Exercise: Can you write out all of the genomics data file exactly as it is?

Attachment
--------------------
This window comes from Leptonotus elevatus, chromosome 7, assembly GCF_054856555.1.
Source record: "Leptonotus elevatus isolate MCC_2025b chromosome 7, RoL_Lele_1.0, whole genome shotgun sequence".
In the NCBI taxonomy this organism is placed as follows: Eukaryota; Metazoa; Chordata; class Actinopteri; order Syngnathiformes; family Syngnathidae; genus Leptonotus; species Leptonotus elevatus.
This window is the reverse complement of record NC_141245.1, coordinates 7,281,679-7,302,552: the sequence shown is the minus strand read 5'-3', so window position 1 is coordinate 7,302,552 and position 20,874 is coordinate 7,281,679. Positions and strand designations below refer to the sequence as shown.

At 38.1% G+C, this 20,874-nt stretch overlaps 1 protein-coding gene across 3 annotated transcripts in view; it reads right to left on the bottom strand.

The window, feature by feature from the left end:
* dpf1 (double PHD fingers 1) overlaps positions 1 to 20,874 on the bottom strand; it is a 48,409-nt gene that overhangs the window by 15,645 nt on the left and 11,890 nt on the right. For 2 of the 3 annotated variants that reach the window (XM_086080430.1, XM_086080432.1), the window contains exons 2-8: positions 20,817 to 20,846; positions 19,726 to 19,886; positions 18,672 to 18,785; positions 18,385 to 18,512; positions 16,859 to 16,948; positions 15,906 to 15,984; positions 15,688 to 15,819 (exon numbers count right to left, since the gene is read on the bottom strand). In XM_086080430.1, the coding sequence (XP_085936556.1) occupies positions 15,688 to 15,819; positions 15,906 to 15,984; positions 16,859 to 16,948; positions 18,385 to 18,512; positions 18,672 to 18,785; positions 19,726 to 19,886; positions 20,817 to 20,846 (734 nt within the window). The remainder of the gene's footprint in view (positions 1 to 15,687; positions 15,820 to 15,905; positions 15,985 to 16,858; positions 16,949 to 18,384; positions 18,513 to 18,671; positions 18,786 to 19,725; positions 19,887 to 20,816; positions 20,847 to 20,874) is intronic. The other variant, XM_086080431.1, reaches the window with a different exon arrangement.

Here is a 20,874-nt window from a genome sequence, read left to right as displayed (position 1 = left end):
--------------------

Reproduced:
This window comes from Leptonotus elevatus, chromosome 7, assembly GCF_054856555.1.
Source record: "Leptonotus elevatus isolate MCC_2025b chromosome 7, RoL_Lele_1.0, whole genome shotgun sequence".
In the NCBI taxonomy this organism is placed as follows: Eukaryota; Metazoa; Chordata; class Actinopteri; order Syngnathiformes; family Syngnathidae; genus Leptonotus; species Leptonotus elevatus.
This window is the reverse complement of record NC_141245.1, coordinates 7,281,679-7,302,552: the sequence shown is the minus strand read 5'-3', so window position 1 is coordinate 7,302,552 and position 20,874 is coordinate 7,281,679. Positions and strand designations below refer to the sequence as shown.

At 38.1% G+C, this 20,874-nt stretch overlaps 1 protein-coding gene across 3 annotated transcripts in view; it reads right to left on the bottom strand.

The window, feature by feature from the left end:
* dpf1 (double PHD fingers 1) overlaps positions 1 to 20,874 on the bottom strand; it is a 48,409-nt gene that overhangs the window by 15,645 nt on the left and 11,890 nt on the right. For 2 of the 3 annotated variants that reach the window (XM_086080430.1, XM_086080432.1), the window contains exons 2-8: positions 20,817 to 20,846; positions 19,726 to 19,886; positions 18,672 to 18,785; positions 18,385 to 18,512; positions 16,859 to 16,948; positions 15,906 to 15,984; positions 15,688 to 15,819 (exon numbers count right to left, since the gene is read on the bottom strand). In XM_086080430.1, the coding sequence (XP_085936556.1) occupies positions 15,688 to 15,819; positions 15,906 to 15,984; positions 16,859 to 16,948; positions 18,385 to 18,512; positions 18,672 to 18,785; positions 19,726 to 19,886; positions 20,817 to 20,846 (734 nt within the window). The remainder of the gene's footprint in view (positions 1 to 15,687; positions 15,820 to 15,905; positions 15,985 to 16,858; positions 16,949 to 18,384; positions 18,513 to 18,671; positions 18,786 to 19,725; positions 19,887 to 20,816; positions 20,847 to 20,874) is intronic. The other variant, XM_086080431.1, reaches the window with a different exon arrangement.

Here is a 20,874-nt window from a genome sequence, read left to right as displayed (position 1 = left end):